- Associated Press - Monday, February 9, 2015

WINONA, Minn. (AP) - Anyone who’s tidied an attic won’t envy them the task.

For 80 years, the Winona County Historical Society has been accumulating stuff - high button shoes, Civil War muskets, princess telephones, bunting, buoys, and briar pipes - stuff that overflowed shelves, cupboards, cabinets and storerooms.

And for years, no one knew exactly what, how much, and where all that stuff was.

That’s changing.

Winona’s community attic is getting organized.

“When we’re done we’re going to know where everything is,” WCHS curator of collections Jodi Brom told the Winona Daily News (https://bit.ly/1DDMhkl ).

For 10 months Brom, WCHS archivist Andy Bloedorn, and inventory specialists Alexandra Carrier and Maria McEachran have been identifying and cataloging each and every three-dimensional object owned by the historical society. This inventory, expected to be completed by the end of June, is the first phase of a five-year project to bring the history center’s collection, archive and facility in line with state and national standards for maintenance and preservation of museum collections.

This phase of the inventory project is funded in part by a $109,000 Arts and Cultural Heritage Grant through the Minnesota Legacy Amendment. Additional private donations have covered expenses for upgraded technology and storage equipment.

The process is patient and exacting.

“We go shelf by shelf, room by room,” Carrier said.

Each object is taken from its assigned storage space, photographed, measured and its condition noted, then identified, described and entered into a comprehensive database. “Then we put it back and repeat the process with the next item,” she said - about 25,000 times so far, with an estimated 19,000 remaining.

Most of these items will never be seen by the museum-going public. Only about 10 percent of the collection is on display at any one time, Brom said. Some items - such as a piecework quilt created to commemorate members the local Grand Army of the Republic, an organization of Union veterans of the Civil War - are simply too rare and delicate to expose to the degrading effects of light and varying temperature and humidity.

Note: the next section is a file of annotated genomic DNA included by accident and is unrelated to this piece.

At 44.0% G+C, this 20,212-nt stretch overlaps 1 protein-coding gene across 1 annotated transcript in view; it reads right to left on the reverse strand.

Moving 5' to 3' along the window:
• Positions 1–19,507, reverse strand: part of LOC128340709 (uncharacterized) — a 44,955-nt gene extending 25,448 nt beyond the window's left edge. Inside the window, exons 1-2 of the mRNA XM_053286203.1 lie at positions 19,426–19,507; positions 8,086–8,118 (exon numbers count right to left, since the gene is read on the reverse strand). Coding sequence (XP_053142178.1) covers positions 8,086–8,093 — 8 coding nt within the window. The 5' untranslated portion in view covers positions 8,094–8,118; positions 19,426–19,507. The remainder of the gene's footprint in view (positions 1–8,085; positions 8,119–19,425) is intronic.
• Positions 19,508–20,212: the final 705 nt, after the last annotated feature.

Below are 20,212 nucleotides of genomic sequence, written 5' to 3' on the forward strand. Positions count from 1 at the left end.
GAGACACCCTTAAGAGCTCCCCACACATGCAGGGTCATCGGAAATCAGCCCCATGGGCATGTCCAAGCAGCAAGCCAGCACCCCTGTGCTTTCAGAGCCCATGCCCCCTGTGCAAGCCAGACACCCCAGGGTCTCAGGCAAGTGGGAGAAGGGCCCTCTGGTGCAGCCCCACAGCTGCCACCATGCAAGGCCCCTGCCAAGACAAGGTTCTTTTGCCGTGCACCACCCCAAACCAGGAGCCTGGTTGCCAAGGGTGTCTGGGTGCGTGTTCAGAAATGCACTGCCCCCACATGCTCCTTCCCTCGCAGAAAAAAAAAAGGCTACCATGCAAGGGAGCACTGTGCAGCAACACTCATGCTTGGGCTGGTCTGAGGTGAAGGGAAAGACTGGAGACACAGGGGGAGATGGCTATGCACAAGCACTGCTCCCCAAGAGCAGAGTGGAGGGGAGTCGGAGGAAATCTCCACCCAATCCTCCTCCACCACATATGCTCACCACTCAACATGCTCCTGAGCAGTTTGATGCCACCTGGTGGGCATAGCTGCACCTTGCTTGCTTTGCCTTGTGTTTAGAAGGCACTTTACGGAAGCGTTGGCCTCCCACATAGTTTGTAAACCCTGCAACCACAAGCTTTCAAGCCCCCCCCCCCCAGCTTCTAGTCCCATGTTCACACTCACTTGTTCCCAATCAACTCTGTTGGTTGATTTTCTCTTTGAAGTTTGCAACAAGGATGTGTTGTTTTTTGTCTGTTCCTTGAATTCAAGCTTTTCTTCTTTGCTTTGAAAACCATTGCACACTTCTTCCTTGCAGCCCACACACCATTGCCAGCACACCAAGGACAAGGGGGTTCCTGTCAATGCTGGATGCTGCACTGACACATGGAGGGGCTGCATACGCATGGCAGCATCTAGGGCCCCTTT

“It’s the nature of stuff to degrade,” McEachran said. “The job of a museum is to slow the process as much as possible.”

Still, on display or in the vaults, there’s a lot of stuff, and some of it is, well, interesting.

A lighted beer-and-salted-nut sign was the first item inventoried. The crew went on to work their way through the museum’s collection of model steamboats, dresses worn by lumber heiress Francis Prentiss-Lucas in the early years of the last century, and, tucked away in the back of an exhibit, unnoticed and unnoted, J.R. Watkins’ first desk. “It’s old and rickety … pretty unassuming,” Carrier said.

Museum records from the 1950s had cataloged Watkins’ desk as part of the collection, but, at that time, artifacts were identified by affixing gummed stickers.

Sometime in the past 60 years the sticker stuck to the desk came unstuck, and an item closely identified with one of Winona’s most noteworthy personages became just another anonymous piece of old furniture - underscoring the lasting importance of the inventory project.

The team is nearly finished with the inventory of artifacts at the downtown museum complex, yet to be cataloged are items at the Bunnell House, the Arches and items on loan.

And when they’re done, they’re just starting.

Phase two will be an inventory of the historical society archives - documents, maps, photos, negatives, clippings, scrapbooks and other two-dimensional artifacts possibly totaling close to 500,000 individual pieces, Bloedorn said.

Phases three, four and five will involve upgrades to storage equipment, climate control and other aspects of the museum facility. Funding for phases two through five has yet to be secured, Brom said, adding that Legacy grants are awarded on an annual basis and generally must be utilized within a year.

“Knowing what we have will help us better care for what we have,” she said.

The better to pass the collection on to future generations intact and identified - J.R. Watkins’ desk and all.


Information from: Winona Daily News, https://www.winonadailynews.com

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